The Estonian government adopted a position on Thursday to be sent to the Court of Justice of the European Union. In it, it states that it considers Uber to be an information society service provider, not a transport operator.
The government stated that a company acting as an intermediary between drivers of private motor vehicles and passengers had to be considered an information society service provider, not one of transportation services. The grounds for the decision stated are that the provider is only concerned with the purpose of offering and consuming a service, not with the service itself.
A Spanish court requested a preliminary ruling from the Court of Justice of the European Union (CJEU) and submitted four questions asking the court to define what kind of services Uber provides.
In particular, the Spanish court asked if the services Uber provides could be qualified as merely a transport service, or if it had to be considered an electronic intermediary service, or an information society service.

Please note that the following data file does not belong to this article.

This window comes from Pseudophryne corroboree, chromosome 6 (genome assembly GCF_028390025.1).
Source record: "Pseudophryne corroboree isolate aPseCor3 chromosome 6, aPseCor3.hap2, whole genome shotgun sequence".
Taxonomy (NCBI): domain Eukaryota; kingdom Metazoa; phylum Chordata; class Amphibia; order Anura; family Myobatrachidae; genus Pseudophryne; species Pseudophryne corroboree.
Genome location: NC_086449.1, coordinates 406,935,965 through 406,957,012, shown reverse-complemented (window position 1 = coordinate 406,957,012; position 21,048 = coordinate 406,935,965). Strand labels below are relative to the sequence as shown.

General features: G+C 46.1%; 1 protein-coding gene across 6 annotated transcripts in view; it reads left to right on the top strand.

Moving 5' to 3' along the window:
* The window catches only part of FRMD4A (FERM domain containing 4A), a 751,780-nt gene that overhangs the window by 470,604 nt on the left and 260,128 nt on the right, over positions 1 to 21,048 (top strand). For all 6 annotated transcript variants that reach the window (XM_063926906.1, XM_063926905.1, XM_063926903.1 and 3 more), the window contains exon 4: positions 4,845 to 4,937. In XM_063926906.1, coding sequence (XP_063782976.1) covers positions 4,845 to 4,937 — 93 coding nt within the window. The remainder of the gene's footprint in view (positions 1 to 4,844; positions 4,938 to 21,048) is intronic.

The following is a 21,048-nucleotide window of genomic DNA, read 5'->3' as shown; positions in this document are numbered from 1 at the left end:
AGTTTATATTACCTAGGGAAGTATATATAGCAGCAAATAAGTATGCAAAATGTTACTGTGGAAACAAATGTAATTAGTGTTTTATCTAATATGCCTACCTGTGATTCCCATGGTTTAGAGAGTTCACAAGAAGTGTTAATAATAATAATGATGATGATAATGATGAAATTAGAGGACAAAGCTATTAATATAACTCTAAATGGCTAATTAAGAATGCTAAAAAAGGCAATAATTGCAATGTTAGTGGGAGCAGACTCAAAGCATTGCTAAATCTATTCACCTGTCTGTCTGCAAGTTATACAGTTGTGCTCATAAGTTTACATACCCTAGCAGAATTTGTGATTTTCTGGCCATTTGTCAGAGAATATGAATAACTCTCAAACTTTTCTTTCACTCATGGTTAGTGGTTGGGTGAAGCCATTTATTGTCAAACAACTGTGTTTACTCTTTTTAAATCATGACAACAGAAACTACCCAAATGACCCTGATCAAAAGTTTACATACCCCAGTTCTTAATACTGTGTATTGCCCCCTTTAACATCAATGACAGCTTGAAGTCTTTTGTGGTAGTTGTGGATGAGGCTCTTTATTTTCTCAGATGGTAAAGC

If the Luxembourg body should find that Uber — which is facing bans in several European countries, including France, Germany and Spain — is a digital service provider, it would be much harder for national regulators to curb its activities, the Financal Times wrote.
On the other hand, a ruling that Uber should be considered a transport service could force fundamental changes to its business model, with the potential to significantly increase operational costs. This could include how drivers are insured as well as the company’s to adhering to the requirements of local regulatory bodies.
Uber said it welcomed the move that could expedite its strategy to appeal to the EU’s institutions to help counteract national bans.
“We don’t want to be exempt from any regulations,” Mark McGann, Uber’s head of public policy for Europe, the Middle East and Africa, said last year when the preliminary ruling was sought. “But we think regulations need to be fit for the digital age.”
Editor: Editor: Dario Cavegn